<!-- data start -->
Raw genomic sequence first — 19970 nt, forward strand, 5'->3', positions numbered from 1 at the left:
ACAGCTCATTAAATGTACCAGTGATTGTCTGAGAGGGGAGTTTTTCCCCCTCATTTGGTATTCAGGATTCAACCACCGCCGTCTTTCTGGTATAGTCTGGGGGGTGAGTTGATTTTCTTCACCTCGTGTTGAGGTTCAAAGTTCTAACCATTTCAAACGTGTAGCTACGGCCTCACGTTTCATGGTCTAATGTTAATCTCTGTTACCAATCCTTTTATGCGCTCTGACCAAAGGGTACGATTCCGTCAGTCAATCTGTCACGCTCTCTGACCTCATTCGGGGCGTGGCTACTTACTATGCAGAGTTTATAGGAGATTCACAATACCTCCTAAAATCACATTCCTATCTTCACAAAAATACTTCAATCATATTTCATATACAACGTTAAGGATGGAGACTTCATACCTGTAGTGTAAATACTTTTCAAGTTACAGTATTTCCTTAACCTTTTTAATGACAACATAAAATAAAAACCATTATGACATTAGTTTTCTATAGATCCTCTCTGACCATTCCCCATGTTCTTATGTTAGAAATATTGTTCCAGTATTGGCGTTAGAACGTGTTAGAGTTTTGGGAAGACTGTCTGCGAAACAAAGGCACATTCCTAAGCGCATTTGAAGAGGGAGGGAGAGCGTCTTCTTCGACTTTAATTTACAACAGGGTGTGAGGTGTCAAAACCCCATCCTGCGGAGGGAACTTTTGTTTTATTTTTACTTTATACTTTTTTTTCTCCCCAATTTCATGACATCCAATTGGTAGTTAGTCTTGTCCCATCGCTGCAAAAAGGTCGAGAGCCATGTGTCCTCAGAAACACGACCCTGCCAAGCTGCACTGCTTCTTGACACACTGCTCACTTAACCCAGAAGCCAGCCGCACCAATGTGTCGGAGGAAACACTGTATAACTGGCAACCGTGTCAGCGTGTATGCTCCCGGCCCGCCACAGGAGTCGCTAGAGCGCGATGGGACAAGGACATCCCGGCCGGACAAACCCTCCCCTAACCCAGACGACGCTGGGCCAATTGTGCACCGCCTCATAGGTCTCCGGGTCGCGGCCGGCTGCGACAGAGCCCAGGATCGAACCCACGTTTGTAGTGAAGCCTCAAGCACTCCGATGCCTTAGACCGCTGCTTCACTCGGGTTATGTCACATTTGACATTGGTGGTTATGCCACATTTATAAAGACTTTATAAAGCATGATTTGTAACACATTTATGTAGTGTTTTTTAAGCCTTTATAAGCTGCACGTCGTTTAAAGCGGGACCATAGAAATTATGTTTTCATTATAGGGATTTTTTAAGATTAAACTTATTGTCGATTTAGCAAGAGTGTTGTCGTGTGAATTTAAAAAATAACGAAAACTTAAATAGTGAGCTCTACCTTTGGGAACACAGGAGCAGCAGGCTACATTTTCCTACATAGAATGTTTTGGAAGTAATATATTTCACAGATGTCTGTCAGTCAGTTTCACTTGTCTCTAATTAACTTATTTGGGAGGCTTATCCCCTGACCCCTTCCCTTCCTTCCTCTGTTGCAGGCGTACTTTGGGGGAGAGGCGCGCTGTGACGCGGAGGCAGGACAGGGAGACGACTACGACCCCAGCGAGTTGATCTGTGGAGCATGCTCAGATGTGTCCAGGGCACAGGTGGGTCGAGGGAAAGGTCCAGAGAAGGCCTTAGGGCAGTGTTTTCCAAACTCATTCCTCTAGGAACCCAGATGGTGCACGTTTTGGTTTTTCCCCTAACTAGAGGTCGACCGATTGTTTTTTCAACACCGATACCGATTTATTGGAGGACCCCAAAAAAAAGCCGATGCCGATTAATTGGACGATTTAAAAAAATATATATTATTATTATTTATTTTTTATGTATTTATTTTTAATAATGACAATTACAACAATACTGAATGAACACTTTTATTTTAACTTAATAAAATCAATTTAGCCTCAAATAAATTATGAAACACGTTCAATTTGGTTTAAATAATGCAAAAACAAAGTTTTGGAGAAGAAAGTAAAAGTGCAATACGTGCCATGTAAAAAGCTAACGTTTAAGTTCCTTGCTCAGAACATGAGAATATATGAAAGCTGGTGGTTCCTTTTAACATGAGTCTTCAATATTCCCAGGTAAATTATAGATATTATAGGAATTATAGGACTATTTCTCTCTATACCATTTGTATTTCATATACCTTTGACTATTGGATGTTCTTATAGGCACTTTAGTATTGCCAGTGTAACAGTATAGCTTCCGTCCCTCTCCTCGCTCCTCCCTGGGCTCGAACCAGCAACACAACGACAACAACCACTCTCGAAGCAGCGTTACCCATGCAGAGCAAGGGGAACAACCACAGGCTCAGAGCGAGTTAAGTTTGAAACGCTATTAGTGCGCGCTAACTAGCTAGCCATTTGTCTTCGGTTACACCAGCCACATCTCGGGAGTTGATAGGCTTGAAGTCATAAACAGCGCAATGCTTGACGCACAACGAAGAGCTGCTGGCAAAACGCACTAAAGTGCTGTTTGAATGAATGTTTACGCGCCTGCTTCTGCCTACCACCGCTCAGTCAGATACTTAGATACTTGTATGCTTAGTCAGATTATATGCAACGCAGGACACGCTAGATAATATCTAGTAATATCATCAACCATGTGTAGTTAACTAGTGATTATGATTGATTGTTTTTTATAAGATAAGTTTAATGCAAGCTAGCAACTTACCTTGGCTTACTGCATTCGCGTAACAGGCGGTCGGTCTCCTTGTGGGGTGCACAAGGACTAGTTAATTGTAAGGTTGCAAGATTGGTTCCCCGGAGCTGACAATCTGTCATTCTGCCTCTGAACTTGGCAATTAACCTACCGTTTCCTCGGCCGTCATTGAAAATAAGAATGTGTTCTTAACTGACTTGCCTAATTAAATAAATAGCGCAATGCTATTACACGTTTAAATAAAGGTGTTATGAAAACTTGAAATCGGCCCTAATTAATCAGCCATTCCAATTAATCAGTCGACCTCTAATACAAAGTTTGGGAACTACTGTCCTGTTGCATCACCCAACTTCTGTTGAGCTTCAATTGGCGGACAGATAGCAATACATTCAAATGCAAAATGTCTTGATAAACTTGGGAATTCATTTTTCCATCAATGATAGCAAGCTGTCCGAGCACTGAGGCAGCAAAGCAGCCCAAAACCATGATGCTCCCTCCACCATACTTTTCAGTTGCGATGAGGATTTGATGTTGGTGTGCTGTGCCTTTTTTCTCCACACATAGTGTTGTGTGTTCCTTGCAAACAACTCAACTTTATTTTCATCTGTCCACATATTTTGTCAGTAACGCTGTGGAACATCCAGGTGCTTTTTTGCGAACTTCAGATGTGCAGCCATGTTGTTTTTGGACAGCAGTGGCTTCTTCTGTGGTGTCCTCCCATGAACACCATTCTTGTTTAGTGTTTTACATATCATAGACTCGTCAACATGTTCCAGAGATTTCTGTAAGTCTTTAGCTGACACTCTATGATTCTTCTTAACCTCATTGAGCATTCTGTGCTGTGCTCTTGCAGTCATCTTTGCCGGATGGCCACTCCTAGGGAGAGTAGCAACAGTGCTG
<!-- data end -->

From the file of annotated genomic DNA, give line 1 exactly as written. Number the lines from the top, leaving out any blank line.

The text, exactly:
Raw genomic sequence first — 19970 nt, forward strand, 5'->3', positions numbered from 1 at the left: